Cyclone Sagar rages off Yemen as Arabian Sea braces for more

Forecasters keep a weather eye on a depression closer home

Thiruvananthapuram, May 17

Wednesday’s well-marked low-pressure area in the South-West Arabian Sea intensified during the intervening night and into Thursday to become tropical cyclone ‘Sagar.’

The cyclone lay over the Gulf of Aden, 390 km East-North-East of Aden (Yemen) and 560 km West-North-West of Socotra Islands around noon.

Buzz closer home

The India Met Department (IMD) expected ‘Sagar’ to intensify slightly further late into the night, move initially westwards and later west-south-westwards.

It warned of gale winds with speeds reaching 65-75 km/hr and gusting to 85 km/hr around the system centre covering Gulf of Aden and adjoining areas of West-Central and South-West Arabian Sea until Friday and winding down thereafter. Fishermen have been advised not to venture into the Gulf of Aden and adjoining areas of West-Central and South-West Arabian Sea during the next two days.

Nearer home, a persisting cyclonic circulation over the South-East Arabian Sea continues to engage the attention of forecasters for signs of further development.

Model consensus

The European Centre for Medium-Range Weather Forecasts and the ensemble model of the US National Centre for Climate Prediction (NCEP) are assertive about this outlook.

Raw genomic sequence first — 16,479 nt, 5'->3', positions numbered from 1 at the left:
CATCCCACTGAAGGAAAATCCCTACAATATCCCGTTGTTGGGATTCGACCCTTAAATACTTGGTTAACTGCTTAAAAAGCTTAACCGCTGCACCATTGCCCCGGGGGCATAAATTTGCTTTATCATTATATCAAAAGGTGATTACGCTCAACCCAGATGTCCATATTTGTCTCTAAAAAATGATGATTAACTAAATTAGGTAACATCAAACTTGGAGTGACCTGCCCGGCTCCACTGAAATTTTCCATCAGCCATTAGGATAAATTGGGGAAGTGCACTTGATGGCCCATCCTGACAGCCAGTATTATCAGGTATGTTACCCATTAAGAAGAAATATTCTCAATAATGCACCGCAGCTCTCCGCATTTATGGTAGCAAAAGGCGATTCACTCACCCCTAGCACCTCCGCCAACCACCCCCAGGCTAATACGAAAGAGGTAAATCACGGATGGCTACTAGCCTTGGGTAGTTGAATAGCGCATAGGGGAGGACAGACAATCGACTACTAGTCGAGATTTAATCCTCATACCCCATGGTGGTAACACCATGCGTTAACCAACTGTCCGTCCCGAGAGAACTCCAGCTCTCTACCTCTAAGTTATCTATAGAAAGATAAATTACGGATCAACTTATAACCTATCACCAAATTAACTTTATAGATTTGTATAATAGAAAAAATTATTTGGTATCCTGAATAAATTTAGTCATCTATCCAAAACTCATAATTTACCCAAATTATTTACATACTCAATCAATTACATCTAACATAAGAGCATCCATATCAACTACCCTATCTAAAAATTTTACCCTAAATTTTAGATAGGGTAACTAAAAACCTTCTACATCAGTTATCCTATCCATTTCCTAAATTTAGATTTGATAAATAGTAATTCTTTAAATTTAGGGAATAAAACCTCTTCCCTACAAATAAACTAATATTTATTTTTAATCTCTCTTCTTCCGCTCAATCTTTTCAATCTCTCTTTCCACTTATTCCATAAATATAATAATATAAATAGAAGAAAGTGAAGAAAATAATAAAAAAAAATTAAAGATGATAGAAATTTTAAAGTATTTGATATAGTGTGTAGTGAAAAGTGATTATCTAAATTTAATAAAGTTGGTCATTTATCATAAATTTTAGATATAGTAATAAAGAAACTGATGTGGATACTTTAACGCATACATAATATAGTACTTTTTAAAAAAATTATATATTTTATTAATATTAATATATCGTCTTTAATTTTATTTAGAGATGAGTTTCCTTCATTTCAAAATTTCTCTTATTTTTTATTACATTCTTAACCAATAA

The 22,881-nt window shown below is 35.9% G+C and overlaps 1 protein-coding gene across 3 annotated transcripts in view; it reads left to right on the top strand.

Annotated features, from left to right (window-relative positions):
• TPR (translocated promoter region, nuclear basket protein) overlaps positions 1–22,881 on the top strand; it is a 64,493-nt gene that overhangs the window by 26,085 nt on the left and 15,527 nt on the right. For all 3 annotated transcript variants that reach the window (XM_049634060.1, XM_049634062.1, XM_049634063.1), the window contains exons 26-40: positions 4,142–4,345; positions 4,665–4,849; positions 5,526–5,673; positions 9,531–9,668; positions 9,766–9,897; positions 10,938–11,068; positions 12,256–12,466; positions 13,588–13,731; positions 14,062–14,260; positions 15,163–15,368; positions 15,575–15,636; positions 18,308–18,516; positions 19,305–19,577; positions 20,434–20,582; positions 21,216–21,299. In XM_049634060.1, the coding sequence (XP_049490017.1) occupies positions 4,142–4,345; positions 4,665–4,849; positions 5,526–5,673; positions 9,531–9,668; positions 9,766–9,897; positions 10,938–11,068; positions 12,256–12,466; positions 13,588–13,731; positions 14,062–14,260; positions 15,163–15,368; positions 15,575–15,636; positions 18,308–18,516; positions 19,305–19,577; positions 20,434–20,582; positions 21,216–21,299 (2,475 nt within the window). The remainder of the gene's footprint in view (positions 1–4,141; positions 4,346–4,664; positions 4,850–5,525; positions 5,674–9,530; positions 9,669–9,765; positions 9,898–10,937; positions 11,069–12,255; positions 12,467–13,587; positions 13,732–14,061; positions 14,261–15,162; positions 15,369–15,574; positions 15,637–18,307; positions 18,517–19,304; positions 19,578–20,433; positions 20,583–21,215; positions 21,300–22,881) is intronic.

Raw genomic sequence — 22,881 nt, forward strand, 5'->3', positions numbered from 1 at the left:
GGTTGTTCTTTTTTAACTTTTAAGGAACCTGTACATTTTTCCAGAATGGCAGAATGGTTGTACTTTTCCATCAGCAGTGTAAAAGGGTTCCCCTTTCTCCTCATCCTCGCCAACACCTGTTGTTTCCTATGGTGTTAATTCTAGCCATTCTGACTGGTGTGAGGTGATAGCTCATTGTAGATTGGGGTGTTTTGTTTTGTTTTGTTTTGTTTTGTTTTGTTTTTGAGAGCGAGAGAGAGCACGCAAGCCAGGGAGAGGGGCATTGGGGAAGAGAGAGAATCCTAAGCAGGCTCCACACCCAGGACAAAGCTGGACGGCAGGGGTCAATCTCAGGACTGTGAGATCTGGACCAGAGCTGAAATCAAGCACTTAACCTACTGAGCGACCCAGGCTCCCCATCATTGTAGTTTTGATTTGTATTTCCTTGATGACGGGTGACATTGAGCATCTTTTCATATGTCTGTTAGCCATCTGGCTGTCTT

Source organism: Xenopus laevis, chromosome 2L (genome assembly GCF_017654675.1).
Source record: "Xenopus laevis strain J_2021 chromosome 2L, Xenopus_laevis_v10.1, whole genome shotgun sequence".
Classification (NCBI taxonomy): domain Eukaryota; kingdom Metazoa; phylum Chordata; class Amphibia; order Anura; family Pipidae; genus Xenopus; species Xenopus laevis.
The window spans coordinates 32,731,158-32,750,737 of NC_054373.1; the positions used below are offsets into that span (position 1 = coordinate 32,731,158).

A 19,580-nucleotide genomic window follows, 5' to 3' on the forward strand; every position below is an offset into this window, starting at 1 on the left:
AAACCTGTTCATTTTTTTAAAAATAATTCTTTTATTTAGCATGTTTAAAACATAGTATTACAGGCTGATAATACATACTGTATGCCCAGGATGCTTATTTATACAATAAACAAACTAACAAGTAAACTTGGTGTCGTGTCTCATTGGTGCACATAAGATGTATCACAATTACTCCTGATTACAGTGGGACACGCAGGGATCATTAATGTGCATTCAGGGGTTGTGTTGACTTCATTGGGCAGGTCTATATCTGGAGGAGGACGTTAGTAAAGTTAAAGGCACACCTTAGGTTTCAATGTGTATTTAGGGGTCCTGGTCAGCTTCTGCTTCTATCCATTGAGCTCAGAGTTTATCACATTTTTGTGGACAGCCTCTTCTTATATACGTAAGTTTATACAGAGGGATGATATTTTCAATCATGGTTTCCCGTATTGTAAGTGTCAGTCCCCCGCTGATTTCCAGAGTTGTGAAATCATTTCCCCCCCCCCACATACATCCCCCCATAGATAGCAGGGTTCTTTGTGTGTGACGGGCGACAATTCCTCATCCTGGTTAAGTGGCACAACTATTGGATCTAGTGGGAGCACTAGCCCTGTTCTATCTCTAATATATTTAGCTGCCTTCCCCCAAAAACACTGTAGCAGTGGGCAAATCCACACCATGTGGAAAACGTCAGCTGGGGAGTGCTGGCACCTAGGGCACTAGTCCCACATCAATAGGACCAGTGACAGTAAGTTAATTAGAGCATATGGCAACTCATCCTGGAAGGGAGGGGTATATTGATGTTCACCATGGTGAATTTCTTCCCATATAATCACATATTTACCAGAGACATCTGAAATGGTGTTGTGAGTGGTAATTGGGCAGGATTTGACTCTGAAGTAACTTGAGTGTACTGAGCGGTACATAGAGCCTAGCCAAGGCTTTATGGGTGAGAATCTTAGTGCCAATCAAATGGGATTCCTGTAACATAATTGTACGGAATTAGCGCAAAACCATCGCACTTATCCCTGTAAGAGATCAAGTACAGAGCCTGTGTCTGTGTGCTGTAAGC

They however differ in the track of onward movement of the system. Monsoon forecasters are eager to see if this system could precipitate seasonal rains along the Kerala coast in another 7-10 days when the track will become known.

For starters, the European Centre sees wind speeds around the cyclonic circulation starting to build around the South Kerala coast from this weekend (May 20 onwards), intensify into a low-pressure area close to the North Kerala coast, and further into a depression or even a cyclone off Kerala-Karnataka coast by May 26.

Away from Coast

But it would be scooped up by western disturbance dipping deep into South-East Arabian Sea, and pulled up North along the Karnataka coast. It would then be guided away to the outer seas of East-Central Arabian Sea.

If this were to pan out, the south-westerly winds commandeered by the system would most likely precipitate the onset of the monsoon along the way.

But the US NCEP plots a different track for the system, taking it progressively away from South-East Arabian Sea to the West-South-West, mostly along the same track as cyclone ‘Sagar’ before it.

It would intensify into a cyclone by the time it barrels into the Gulf of Aden or South Yemen, the second successive time for the coast on the Arabian Gulf. For now, the IMD too is in agreement with this outlook.

Published on May 17, 2018
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